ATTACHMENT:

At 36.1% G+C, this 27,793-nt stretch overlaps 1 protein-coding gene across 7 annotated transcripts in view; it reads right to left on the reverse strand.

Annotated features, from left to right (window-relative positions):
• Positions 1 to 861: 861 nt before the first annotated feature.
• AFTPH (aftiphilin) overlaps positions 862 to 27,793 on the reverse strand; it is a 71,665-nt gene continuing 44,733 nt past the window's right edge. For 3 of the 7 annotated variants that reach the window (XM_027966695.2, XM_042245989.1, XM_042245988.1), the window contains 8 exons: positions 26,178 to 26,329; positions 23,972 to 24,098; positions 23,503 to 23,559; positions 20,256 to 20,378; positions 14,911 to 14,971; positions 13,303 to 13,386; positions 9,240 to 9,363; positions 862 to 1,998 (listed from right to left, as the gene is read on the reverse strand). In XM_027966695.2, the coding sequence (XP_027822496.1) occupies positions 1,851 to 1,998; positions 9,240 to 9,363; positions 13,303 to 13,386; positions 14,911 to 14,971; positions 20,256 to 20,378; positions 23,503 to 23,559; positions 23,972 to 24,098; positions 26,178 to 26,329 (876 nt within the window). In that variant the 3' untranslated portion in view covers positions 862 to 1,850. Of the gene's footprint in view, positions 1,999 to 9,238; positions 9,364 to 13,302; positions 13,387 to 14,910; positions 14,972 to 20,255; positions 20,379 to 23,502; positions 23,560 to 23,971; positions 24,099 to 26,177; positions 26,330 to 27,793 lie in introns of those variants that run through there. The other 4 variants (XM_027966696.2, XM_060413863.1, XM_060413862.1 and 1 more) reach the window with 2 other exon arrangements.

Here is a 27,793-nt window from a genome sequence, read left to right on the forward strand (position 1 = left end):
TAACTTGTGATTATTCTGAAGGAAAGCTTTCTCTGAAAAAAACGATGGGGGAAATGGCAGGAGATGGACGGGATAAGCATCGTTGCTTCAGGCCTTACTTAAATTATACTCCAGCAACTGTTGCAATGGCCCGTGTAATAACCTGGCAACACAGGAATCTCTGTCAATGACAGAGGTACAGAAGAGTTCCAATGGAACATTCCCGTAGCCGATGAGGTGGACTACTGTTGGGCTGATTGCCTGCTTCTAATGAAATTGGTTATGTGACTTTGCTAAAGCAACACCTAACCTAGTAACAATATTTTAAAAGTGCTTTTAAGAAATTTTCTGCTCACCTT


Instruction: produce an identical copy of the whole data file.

At 36.1% G+C, this 27,793-nt stretch overlaps 1 protein-coding gene across 7 annotated transcripts in view; it reads right to left on the reverse strand.

Annotated features, from left to right (window-relative positions):
• Positions 1 to 861: 861 nt before the first annotated feature.
• AFTPH (aftiphilin) overlaps positions 862 to 27,793 on the reverse strand; it is a 71,665-nt gene continuing 44,733 nt past the window's right edge. For 3 of the 7 annotated variants that reach the window (XM_027966695.2, XM_042245989.1, XM_042245988.1), the window contains 8 exons: positions 26,178 to 26,329; positions 23,972 to 24,098; positions 23,503 to 23,559; positions 20,256 to 20,378; positions 14,911 to 14,971; positions 13,303 to 13,386; positions 9,240 to 9,363; positions 862 to 1,998 (listed from right to left, as the gene is read on the reverse strand). In XM_027966695.2, the coding sequence (XP_027822496.1) occupies positions 1,851 to 1,998; positions 9,240 to 9,363; positions 13,303 to 13,386; positions 14,911 to 14,971; positions 20,256 to 20,378; positions 23,503 to 23,559; positions 23,972 to 24,098; positions 26,178 to 26,329 (876 nt within the window). In that variant the 3' untranslated portion in view covers positions 862 to 1,850. Of the gene's footprint in view, positions 1,999 to 9,238; positions 9,364 to 13,302; positions 13,387 to 14,910; positions 14,972 to 20,255; positions 20,379 to 23,502; positions 23,560 to 23,971; positions 24,099 to 26,177; positions 26,330 to 27,793 lie in introns of those variants that run through there. The other 4 variants (XM_027966696.2, XM_060413863.1, XM_060413862.1 and 1 more) reach the window with 2 other exon arrangements.

Here is a 27,793-nt window from a genome sequence, read left to right on the forward strand (position 1 = left end):
TAACTTGTGATTATTCTGAAGGAAAGCTTTCTCTGAAAAAAACGATGGGGGAAATGGCAGGAGATGGACGGGATAAGCATCGTTGCTTCAGGCCTTACTTAAATTATACTCCAGCAACTGTTGCAATGGCCCGTGTAATAACCTGGCAACACAGGAATCTCTGTCAATGACAGAGGTACAGAAGAGTTCCAATGGAACATTCCCGTAGCCGATGAGGTGGACTACTGTTGGGCTGATTGCCTGCTTCTAATGAAATTGGTTATGTGACTTTGCTAAAGCAACACCTAACCTAGTAACAATATTTTAAAAGTGCTTTTAAGAAATTTTCTGCTCACCTT